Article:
Crude oil outlook: WTI could be heading to $80

Fawad Razaqzada
By :  ,  Market Analyst

Both oil contracts have now more than made up the 10% decline suffered in May. In June, oil prices rebounded a modest 4% before rising around 8% so far in July. The momentum is clearly to the upside, which means the crude oil outlook is still positive.

Oil prices have risen this week alongside other risk assets, with US stock indices repeatedly hitting new highs for the year. The narrative that the Federal Reserve is winning the fight against inflation got a boost as both CPI and PPI came in weaker than expected this week, leading to a fresh rally for stocks, oil, bonds and foreign currencies. The fact that the dollar fell, this has helped to boost the prices of all buck-denominated assets, including crude oil, gold, silver and copper.

It looks like investor concerns about demand have also been reduced somewhat, despite the prospects of even higher interest rates in the US, UK and Eurozone. That said, the market is confident that the peak has almost been reached and that inflationary pressures should begin to fall in Europe given the strength of the euro and especially the pound. A stronger exchange rate of course helps to offset import costs.

Looking ahead to next week

Retail sales aside, the economic calendar is void of any major US data next week, which should allow the dollar to potentially make a small recovery after a bruising week. This may also prevent buck-denominated oil prices from rising significantly further. A bit of consolidation should be expected, although that’s not to say oil will not resume higher again. There will be lots of company earnings, though, that could drive market sentiment, until central banks are in focus again the following week.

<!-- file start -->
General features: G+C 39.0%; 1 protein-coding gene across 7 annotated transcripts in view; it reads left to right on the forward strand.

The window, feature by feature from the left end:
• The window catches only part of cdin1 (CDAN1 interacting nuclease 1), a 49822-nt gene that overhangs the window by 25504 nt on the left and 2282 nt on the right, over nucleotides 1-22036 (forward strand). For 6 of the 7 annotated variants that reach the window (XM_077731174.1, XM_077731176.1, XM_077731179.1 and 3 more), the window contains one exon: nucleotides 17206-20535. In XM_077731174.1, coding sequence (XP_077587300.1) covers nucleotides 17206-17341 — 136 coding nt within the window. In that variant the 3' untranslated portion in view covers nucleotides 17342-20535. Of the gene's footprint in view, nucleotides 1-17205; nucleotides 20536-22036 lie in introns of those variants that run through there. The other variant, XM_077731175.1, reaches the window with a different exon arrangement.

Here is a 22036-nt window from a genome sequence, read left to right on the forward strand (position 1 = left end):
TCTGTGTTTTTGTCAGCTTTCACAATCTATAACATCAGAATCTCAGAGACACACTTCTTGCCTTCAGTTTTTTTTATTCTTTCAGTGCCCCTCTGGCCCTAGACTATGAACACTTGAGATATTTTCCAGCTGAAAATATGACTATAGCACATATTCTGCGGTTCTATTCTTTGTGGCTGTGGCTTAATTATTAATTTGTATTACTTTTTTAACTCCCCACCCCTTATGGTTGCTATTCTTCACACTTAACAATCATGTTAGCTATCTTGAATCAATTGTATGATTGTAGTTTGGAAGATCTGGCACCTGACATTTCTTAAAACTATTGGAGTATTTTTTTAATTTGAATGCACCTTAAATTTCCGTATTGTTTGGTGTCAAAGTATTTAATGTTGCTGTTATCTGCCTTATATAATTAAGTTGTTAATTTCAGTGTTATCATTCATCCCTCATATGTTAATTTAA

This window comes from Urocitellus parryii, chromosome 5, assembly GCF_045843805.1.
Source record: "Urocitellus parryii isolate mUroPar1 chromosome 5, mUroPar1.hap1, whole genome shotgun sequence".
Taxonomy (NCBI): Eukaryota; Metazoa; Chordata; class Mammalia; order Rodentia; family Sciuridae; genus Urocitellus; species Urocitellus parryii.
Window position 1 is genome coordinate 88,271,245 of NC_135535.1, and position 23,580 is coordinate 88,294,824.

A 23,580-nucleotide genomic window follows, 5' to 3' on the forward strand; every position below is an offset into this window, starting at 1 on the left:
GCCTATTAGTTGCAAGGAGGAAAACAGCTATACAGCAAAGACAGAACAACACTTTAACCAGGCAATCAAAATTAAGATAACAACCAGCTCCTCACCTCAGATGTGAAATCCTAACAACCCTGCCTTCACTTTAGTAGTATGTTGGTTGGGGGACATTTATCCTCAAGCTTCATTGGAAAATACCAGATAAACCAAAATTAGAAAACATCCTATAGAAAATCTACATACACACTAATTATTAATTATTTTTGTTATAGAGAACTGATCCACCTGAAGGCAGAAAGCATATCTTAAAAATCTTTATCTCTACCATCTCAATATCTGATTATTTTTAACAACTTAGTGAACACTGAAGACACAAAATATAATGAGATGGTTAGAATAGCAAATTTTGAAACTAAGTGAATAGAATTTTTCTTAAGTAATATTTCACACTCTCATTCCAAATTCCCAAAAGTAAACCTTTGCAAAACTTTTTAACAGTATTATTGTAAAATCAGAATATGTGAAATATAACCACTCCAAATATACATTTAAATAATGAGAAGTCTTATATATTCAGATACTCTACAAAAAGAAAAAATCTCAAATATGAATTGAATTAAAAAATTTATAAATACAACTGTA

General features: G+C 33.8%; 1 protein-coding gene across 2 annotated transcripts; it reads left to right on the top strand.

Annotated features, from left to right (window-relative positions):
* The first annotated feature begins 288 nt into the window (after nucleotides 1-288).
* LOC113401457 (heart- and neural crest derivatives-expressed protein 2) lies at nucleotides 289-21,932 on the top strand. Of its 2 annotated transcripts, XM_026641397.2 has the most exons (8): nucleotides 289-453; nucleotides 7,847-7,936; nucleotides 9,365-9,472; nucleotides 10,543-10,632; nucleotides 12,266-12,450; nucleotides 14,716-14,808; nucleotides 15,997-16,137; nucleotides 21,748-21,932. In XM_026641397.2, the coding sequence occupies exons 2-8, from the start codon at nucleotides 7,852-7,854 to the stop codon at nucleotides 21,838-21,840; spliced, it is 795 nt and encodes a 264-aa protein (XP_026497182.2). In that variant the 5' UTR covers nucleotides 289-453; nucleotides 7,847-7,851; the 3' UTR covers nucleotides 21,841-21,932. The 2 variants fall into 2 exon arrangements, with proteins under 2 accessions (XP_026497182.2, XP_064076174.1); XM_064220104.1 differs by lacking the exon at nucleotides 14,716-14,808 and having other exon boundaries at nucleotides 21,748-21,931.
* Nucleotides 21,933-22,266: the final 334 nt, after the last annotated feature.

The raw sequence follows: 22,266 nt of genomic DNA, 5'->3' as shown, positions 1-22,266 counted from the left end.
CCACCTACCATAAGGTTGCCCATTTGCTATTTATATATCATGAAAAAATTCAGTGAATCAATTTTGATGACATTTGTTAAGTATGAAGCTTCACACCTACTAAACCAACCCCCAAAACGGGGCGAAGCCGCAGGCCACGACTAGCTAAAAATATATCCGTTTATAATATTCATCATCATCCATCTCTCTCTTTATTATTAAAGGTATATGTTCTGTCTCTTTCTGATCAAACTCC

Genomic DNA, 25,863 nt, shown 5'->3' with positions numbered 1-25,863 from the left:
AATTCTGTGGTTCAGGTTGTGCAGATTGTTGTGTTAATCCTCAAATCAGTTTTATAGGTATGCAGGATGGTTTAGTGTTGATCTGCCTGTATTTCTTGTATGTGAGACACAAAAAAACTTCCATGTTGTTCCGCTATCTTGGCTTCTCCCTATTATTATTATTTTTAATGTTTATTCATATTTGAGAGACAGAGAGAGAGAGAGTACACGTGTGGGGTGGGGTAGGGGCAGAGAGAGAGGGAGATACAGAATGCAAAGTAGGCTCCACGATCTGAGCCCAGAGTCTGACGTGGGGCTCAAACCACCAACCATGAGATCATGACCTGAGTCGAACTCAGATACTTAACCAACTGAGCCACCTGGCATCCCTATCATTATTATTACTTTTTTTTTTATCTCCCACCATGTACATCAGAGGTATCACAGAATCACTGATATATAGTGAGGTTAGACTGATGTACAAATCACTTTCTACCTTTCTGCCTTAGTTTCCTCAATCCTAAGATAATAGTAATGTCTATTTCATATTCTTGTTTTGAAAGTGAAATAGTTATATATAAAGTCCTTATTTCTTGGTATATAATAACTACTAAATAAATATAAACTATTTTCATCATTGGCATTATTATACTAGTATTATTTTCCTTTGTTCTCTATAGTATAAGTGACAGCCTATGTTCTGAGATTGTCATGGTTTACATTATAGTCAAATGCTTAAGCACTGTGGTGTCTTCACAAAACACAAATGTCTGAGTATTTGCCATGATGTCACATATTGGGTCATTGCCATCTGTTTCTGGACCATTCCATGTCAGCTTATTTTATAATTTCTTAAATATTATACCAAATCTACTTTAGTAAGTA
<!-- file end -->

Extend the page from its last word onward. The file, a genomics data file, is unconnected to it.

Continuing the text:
For crude oil outlook, the most important event next week is likely to be the data dump from China on Monday. The world’s second largest economy has not been doing very well lately, which explains why the Chinese stock markets and yuan have been among the weakest in their respective fields. We will find out exactly how China performed in Q2 after output had expanded by an above-forecast 4.5% in Q1 compared to the same period in 2022. We will also have the latest retail sales and industrial production figures released at the same time.

If we see signs that China is still struggling, then that could hurt the crude oil outlook a little as demand concerns come to the forefront. Otherwise, the weaker dollar story and expectations that the oil market will tighten further should keep a floor under prices.

OPEC+ cuts point to tight market

Indeed, the biggest factor supporting crude oil is no doubt the ongoing supply cuts from the OPEC+ and voluntary cuts made by several members to help tighten the market, including Saudi. The cuts mean supply could tighten significantly as we head deeper in the second half of 2023, if members continue to comply.


Crude oil outlook: technical analysis


At these levels there are not many obvious resistance levels to consider, with Brent having surpassed $80 and WTI taking out $75. So, any short-term weakness we observe, may well be due to profit-taking on long positions than short selling. The next big level for Brent is around $82ish and $77ish for WTI – these levels marking the 200-day moving average.


WTI has actually tested this level today and reacted by falling a little:


crude oil outlook



It might not be a bad thing if prices now consolidate below the 200-day average for a few days, in order to regain some energy and then break higher. Key support is now seen around $75.00 on WTI, the base of this week’s breakout. For as long as price holds around that level, give or take $1, the bulls will remain happy.


Looking at the weekly chart, we can see that WTI has actually broken out of a long-term bear channel after holding a major support zone in the last couple of months around $65ish.


WTI weekly



This is potentially a major technical development, suggesting that prices want to push higher again. From here, $80 could be the next target, but there’s no reason why oil prices cannot go even higher – for as long as the demand concerns do not resurface.


-- Written by Fawad Razaqzada, Market Analyst

Follow Fawad on Twitter @Trader_F_R



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